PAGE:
Definitions of taxation abound, from the extremes of “slavery and theft” to “what we pay for a civilized society.” Here are a few interesting court definitions from before the era of modern income taxation in America; the source is Robert Desty, The American Law of Taxation As in the Courts of Last Resort in the United States (1884):
“A tax is a portion of the property of individuals which is taken from them by the government and is disposed of by it,” 1 Encyc. Brit. 37; Op. Judges, 58 Me. 591.
“an impost levied by the authority of government upon its citi- zens and subjects for the support of the state,” Camden v. Allen, 2 Dutch. 398; Glasgow v. Rowse, 43 Mo. 489.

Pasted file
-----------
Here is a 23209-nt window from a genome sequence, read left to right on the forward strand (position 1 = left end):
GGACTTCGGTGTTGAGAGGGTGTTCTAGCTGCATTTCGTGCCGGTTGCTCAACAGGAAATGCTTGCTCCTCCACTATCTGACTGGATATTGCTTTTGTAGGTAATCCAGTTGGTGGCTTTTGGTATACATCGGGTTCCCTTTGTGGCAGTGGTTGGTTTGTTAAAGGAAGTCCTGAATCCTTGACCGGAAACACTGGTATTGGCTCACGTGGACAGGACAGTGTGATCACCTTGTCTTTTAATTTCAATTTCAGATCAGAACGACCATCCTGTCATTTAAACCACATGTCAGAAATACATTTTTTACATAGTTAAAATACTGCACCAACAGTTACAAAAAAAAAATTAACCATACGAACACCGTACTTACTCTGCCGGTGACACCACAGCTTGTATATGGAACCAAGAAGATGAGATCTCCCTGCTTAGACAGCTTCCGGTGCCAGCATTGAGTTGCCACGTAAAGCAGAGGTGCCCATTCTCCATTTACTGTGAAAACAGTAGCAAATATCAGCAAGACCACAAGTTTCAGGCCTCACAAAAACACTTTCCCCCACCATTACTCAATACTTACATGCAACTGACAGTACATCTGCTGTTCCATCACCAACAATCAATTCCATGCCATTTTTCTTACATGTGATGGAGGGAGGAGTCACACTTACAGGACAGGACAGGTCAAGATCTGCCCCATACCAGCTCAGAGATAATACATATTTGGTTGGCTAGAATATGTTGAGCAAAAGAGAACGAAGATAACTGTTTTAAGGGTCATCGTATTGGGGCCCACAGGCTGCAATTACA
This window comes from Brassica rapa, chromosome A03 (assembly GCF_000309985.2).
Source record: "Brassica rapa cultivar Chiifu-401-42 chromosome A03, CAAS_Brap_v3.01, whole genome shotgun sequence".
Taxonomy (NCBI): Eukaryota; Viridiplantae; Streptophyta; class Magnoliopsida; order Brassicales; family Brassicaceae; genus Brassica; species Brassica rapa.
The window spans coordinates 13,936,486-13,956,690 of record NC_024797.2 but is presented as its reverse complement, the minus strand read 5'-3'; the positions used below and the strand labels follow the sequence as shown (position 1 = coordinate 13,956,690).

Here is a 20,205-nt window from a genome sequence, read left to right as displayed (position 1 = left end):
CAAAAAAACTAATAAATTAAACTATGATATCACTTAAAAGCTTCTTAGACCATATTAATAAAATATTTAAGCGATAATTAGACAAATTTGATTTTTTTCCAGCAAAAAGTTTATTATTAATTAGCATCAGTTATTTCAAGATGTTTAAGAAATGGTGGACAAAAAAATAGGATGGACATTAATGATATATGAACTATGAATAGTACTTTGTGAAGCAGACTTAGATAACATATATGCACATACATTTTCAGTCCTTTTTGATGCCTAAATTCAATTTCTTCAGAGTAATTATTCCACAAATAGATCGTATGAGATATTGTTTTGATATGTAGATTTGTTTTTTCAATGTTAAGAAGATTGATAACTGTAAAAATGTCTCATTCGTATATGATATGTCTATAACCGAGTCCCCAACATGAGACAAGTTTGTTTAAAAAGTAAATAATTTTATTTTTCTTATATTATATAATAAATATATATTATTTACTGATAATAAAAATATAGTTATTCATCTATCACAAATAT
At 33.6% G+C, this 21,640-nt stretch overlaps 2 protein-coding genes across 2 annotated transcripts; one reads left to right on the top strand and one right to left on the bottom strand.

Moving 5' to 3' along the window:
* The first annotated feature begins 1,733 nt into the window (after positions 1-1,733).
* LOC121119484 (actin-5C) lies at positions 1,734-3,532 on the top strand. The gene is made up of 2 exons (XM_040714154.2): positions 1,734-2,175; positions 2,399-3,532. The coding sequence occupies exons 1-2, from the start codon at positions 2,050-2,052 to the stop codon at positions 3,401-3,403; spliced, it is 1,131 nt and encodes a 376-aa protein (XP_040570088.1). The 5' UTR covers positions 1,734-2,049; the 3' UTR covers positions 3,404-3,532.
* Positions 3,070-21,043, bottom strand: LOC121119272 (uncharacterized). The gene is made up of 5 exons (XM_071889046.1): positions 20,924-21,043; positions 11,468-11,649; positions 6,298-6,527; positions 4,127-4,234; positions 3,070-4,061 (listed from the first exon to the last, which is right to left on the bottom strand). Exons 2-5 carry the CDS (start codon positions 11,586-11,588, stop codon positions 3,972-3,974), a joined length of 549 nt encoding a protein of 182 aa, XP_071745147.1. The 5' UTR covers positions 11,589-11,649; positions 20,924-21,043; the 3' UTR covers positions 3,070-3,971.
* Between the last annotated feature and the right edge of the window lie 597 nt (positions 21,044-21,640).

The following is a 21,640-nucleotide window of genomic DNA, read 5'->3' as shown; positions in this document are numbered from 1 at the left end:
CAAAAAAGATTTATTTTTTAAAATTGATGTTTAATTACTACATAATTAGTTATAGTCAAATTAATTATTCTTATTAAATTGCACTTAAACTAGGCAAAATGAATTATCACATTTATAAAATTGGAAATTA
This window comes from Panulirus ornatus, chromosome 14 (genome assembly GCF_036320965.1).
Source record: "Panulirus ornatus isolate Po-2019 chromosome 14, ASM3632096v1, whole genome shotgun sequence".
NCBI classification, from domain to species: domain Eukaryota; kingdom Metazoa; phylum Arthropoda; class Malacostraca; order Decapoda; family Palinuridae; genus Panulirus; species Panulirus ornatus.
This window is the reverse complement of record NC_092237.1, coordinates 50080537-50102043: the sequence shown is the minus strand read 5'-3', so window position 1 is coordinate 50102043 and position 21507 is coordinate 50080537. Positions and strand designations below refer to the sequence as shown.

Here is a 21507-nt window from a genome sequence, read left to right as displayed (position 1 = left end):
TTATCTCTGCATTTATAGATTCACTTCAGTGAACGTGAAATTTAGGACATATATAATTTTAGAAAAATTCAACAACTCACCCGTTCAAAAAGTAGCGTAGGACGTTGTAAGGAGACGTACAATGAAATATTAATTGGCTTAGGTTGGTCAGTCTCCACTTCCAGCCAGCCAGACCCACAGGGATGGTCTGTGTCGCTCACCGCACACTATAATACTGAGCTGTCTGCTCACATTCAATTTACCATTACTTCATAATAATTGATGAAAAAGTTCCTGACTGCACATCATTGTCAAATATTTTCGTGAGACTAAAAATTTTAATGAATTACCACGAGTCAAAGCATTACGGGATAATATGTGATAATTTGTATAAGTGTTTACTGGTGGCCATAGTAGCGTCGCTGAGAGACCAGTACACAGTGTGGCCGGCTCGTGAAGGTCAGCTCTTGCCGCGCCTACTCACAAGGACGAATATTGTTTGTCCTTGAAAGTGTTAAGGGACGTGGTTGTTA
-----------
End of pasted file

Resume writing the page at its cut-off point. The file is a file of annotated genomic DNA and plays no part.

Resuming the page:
“charges levied by the sovereign power upon its subjects, or their property, and not upon its own property, nor upon property over which it has no dominion,” People v. McCreery, 34 Cal. 456.
“an imposition for the support of the public treasury, and not for the support of individuals or private corporations, however benevolent they may be, Philadelphia Ass’n v. Wood, 39 Pa. St. 82.
“revenue collected from the people for objects in which they are interested-the contributions of the people for things useful and conducive to their welfare,” Hilbish v. Catherman, 64 Pa. St. 159.
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